Subjects related to biosecurity as well as breeding/genetics constitute the core of the latest print edition of Pig Progress.
The cover article is aptly titled ‘Will Big Data change the future of pig genetics?’ and aims to answer this main question. Seeing that Big Data are making way in all sectors of pig production, genetics is no exception.
In fact, author and pig genetics expert Benny van Haandel argues, the developments are happening right now. Increasingly more data are becoming available as it costs increasingly less to gather them and more techniques become available every day. Analysing them properly will take pig production to a next level. Page 24
Years ago, studies were carried out on the techniques which could ensure the gender of pigs being born. This concept has been revived by developments in the United States, where sex-sorted sperm was introduced as a concept first in cattle – and this has now been extended into the swine business.
Are we heading towards a future with female finishers only? Correspondent Treena Hein reports on page 22.
A lot has been said about internal and external biosecurity. Internal biosecurity means that inside pig farms every protocol is followed and that farm staff are aware how pathogens may travel within a farm. As P.H. Rathkjen and Xavier de Paz, Boehringer Ingelheim, describe, several apps might be useful. Page 12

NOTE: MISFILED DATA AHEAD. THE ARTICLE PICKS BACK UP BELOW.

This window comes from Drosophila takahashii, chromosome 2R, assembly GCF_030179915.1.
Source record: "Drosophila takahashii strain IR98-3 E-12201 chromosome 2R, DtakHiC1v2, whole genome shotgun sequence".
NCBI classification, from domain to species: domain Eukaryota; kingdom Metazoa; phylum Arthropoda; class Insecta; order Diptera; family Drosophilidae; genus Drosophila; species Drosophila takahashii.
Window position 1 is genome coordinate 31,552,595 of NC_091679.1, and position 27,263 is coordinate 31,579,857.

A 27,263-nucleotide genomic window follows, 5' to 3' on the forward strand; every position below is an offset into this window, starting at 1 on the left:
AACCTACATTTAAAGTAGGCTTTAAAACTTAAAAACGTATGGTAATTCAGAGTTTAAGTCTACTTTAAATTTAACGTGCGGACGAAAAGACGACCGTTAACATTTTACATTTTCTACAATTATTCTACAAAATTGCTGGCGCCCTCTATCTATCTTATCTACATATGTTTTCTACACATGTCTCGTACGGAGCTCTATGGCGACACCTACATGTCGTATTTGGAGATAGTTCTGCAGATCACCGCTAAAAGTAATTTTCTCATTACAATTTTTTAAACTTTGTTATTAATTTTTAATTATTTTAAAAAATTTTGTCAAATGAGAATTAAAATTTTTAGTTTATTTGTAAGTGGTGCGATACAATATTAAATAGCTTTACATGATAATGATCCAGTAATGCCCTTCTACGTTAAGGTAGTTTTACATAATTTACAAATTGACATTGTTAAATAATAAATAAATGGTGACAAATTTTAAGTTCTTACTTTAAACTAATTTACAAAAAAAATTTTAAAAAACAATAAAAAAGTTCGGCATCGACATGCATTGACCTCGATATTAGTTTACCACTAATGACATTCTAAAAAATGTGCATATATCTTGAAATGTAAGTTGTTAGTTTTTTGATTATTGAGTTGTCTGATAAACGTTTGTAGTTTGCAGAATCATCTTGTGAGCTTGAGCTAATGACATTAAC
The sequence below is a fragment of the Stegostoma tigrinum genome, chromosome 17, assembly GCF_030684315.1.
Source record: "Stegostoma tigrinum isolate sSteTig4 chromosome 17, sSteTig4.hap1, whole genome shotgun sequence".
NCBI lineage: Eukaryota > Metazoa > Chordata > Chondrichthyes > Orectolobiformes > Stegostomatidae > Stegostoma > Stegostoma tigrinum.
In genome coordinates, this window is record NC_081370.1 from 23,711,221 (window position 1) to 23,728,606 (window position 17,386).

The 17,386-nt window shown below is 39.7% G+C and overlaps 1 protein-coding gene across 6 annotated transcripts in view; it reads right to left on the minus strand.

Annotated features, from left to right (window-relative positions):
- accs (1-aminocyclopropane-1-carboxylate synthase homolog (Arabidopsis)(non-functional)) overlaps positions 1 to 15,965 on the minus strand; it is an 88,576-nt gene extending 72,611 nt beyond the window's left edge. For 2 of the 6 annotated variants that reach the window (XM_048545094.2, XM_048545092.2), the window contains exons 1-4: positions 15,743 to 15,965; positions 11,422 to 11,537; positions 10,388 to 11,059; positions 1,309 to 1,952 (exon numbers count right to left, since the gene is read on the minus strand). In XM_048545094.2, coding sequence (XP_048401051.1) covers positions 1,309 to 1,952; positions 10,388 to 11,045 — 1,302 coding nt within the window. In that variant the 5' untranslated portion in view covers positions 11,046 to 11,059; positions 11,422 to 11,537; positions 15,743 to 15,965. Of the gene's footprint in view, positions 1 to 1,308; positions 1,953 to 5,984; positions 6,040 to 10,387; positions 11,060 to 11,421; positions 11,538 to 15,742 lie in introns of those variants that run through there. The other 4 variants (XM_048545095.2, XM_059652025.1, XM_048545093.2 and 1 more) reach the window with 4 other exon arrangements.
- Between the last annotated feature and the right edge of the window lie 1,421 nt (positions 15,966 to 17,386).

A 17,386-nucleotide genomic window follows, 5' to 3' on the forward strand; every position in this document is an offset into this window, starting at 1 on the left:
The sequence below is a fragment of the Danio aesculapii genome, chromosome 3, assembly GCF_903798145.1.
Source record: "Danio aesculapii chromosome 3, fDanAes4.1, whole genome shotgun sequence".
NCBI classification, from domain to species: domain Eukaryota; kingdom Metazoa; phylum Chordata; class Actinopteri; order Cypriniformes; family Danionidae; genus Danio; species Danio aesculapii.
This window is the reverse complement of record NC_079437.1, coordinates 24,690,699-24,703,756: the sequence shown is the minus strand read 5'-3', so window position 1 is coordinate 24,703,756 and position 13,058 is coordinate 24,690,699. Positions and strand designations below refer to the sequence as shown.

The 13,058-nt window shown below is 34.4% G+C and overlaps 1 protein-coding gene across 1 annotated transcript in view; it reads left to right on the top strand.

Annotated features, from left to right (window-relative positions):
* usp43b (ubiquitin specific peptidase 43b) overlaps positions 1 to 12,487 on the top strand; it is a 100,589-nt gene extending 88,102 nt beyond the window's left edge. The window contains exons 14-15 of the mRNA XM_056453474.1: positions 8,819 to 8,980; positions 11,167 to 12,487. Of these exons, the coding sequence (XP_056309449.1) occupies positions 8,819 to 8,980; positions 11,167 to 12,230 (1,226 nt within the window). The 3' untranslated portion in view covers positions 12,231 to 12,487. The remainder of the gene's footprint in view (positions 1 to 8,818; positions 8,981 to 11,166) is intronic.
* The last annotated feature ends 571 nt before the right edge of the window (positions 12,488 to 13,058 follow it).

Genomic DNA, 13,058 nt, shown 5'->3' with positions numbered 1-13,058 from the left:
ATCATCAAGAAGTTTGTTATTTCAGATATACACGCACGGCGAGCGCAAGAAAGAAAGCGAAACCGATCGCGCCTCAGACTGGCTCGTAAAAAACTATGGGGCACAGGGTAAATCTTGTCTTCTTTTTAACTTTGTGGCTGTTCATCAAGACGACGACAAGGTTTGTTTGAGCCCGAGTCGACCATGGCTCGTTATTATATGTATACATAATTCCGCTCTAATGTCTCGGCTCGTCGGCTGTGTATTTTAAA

For a reliable outcome of pig nutrition research, sometimes it is needed to know how feed transforms during digestion. Cannulating pigs is a way to ‘tap’ some semi-digested feed from a pig’s gastro-intestinal tract without having to cull the animal. At Novus’ farm Green Acres in Missouri, they have a range of cannulated animals. Pig Progress editor Vincent ter Beek captured their story. Page 20
How can the digestibility of amino acids be enhanced? At Dupont Animal Nutrition, they believe the combination of an enzyme and a probiotic has great possibilities. Scientist Laura Payling and swine platform lead Maria Walsh explain how exactly. Page 34
A potential zinc ban is keeping many authors busy these days – including columnist John Gadd. He wonders what producers can do to alleviate a potential ZnO ban on page 9. In addition, welfare columnist Dr Monique Pairis-Garcia takes a closer look at loose house farrowing options for sows. Page 34
Landlocked yet insular in a way, that holds true for Switzerland. The country asks more and different things from its pig production chain than in the surrounding EU and therefore the country’s pig industry has its own dynamics. Which? Read Maarten Ceyssens’ contribution on page 10.
At Scotland’s Rural College, Edinburgh, UK, much effort has been spent on aggression issues among pigs over 15 years. How does it originate, what are the consequences for pig farmers, and what can they do about it? Researcher Dr Irene Camerlink presents a useful summary as from page 6.
Every year, the world’s feed production is growing – and so is the pig segment of that. Animal nutrition company Alltech summarised it in its annual overview; editor Emmy Koeleman of All About Feed made a concise summary. Page 14
Emmy Koeleman also interviewed Søren Bank, the chief commercial officer of Hamlet Protein. He explains the company’s focus on young animal nutrition. Page 16
Sows do suffer from high temperatures and thus these may prove to be detrimental for their production performance. Animal nutrition company Lallemand shares some of their latest insights on how nutritional solutions can alleviate that. Page 27
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